CrowdSPRING Offers a World of Artists at Great Prices

Review of: Crowdspring

Reviewed by:
On June 19, 2010
Last modified:January 21, 2013


Crowdspring is a great place to outsource your design work. You post your job and then you can receive up to 110 (or more) entries from creatives competing to win! This is a huge win for you when you need a logo, web design, or some other creative work done.

Stick to your core competency and find others to handle those things that you know you are not good at.  This is a strong piece of advice and something that most businesses have to be forcibly reminded of from time to time, even large multi-national companies.  Most bloggers know their core competency well, but does that competency extend to artistic endeavors?  Let’s face it, not everyone can be an artist and few can be artists and good at something else.  So, where can one find a pool of artistic talent to take on spec work at a second’s notice?  CrowdSPRING is one such place, even if it only exists in web.

What CrowdSPRING Offers

CrowdSPRING has a pool of several thousand artists and designers from around the world that are constantly competing for spec work.  Buyers set a price point and a deadline and artists eagerly try to compete and underbid each other for individual jobs.  This has created a great deal of controversy as crowdSPRING has essentially turned the traditional model of buying artistic services on its ear while simultaneously opening the floodgates and allowing people from all over the world to compete for contracts.  This is a double edged sword though, as many trained professionals argue that many crowdSPRING artists do not really know the ins and outs of digital artwork.  The results are that customers who do not know how to buy digital art may be getting less than what they paid for.

Still, crowdSPRING also integrates powerful feedback and idea protection schemes into its very core.  These two aspects combine to help artists and clients alike grow without stealing ideas.  IP is a big deal over at crowdSPRING, and many artists have found this out the hard way.  While not all buyers may be capable of making the best artistic choices on their own, the feedback system should help one know which artists are truly trained and which are just trying to make a few dollars in their spare time.  If the comparison is between a self-taught digital artist who sells their work while honing their craft and someone whose core competency does not cover art, then the self-taught digital artist would seem to be the better choice.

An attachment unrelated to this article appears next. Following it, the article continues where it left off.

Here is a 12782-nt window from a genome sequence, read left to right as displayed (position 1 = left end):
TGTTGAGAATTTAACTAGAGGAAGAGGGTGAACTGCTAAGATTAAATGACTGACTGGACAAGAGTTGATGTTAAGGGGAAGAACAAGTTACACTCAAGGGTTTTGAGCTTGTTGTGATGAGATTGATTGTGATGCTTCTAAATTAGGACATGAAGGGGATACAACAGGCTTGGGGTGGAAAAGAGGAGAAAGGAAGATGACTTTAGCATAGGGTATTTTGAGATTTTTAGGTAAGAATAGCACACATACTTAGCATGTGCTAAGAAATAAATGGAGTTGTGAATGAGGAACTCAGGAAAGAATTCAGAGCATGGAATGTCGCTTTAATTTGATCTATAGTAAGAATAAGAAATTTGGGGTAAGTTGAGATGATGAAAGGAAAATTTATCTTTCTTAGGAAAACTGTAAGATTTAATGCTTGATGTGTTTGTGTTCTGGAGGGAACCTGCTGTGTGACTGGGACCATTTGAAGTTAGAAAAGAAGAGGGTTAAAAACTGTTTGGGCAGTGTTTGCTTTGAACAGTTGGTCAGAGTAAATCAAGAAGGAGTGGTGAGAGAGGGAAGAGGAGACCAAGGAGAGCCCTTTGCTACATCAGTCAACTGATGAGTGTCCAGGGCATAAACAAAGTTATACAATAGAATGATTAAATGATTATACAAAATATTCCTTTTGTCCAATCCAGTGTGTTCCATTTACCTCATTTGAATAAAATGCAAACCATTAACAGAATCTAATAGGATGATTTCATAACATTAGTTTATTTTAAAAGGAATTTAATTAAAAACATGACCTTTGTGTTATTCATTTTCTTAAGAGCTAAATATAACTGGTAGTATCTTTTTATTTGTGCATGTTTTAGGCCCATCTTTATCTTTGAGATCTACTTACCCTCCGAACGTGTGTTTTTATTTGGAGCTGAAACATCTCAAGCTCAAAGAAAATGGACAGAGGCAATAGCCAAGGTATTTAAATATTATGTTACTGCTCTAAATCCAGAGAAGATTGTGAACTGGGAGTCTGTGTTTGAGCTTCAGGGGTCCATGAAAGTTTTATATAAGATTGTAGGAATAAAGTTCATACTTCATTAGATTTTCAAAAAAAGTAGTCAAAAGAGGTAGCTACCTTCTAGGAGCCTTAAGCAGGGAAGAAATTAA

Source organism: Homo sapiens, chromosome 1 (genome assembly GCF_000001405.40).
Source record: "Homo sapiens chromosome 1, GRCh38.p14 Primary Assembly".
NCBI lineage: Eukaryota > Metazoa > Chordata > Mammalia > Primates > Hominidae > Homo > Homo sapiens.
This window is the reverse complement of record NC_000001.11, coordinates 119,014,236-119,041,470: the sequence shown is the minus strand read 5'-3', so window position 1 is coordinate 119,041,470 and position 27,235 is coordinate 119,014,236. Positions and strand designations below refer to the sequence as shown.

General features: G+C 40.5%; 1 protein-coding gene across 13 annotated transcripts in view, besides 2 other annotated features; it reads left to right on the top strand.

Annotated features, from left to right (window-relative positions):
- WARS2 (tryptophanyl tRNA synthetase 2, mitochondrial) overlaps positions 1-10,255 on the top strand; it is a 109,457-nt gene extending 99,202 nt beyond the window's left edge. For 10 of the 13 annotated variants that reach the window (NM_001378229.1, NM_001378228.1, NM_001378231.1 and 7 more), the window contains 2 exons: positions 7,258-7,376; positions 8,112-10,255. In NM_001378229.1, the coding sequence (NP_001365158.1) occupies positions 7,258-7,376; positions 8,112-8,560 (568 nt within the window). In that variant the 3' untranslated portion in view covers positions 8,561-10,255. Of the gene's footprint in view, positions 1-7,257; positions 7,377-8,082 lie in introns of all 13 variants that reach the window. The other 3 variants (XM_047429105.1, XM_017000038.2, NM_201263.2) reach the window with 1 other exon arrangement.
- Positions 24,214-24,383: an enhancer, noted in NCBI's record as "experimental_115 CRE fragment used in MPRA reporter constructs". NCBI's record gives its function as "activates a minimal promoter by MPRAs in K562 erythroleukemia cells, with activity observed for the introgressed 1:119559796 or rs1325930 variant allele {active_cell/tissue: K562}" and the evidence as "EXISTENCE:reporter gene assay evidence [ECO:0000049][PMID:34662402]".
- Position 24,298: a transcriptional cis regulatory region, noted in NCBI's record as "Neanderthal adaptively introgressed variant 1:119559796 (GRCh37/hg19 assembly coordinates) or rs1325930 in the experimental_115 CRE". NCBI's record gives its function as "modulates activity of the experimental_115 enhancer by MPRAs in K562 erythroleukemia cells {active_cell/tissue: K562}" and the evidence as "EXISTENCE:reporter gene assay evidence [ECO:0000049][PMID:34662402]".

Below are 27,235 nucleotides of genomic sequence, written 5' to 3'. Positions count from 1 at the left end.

lots of eyes

Why CrowdSPRING is Great for Buyers

CrowdSPRING attracts buyers not only because of the aforementioned logic, but also because of the fact that most projects have at least 100 submissions from digital artists.  This means that one project can be posted and one can expect an average of 100 replies that are both bids and demos.  CrowdSPRING handles the entire transaction from placing the order, to contracts and escrow, and the eventual transfer of the art in question.

So, this is the time where it comes down to the brass tacks.  Is crowdSPRING worth it?  Our answer is that yes, crowdSPRING is absolutely worth it if one knows what they are doing.  The ability to gauge just how much time and effort would go into creating a piece of art, even something as simple as a logo, is difficult.  The tools are expensive to purchase, and time consuming to learn how to use.  On the other hand, singing up for crowdSPRING is incredibly simple, as is placing an order.  Many orders see the first responses in only a few hours, and after a few days there may be a hundred or so choices.

So, what could you be doing with all that time spent downloading, installing, learning software, and trying to make a logo?  Probably a lot…and probably something that is not quite so new and/or difficult.  Remember that sticking to one’s core competencies is a fundamental key to success, and that is ultimately what an outsourcing art serrvice permits smart bloggers to do: handle their own business and then pick the best designs from around the world.  Even if a blog was making so much money that hiring a digital artist was possible, crowdSPRING offers competition and different ideas from around the world.  A single designer is forced to live inside the limitations of their own creative mind, and that may be a limitation that a company should not have to work with.  CrowdSPRING deserves serious recognition for their work in turning the entire digital art field on its collective ear while simultaneously allowing bloggers to do what they do best.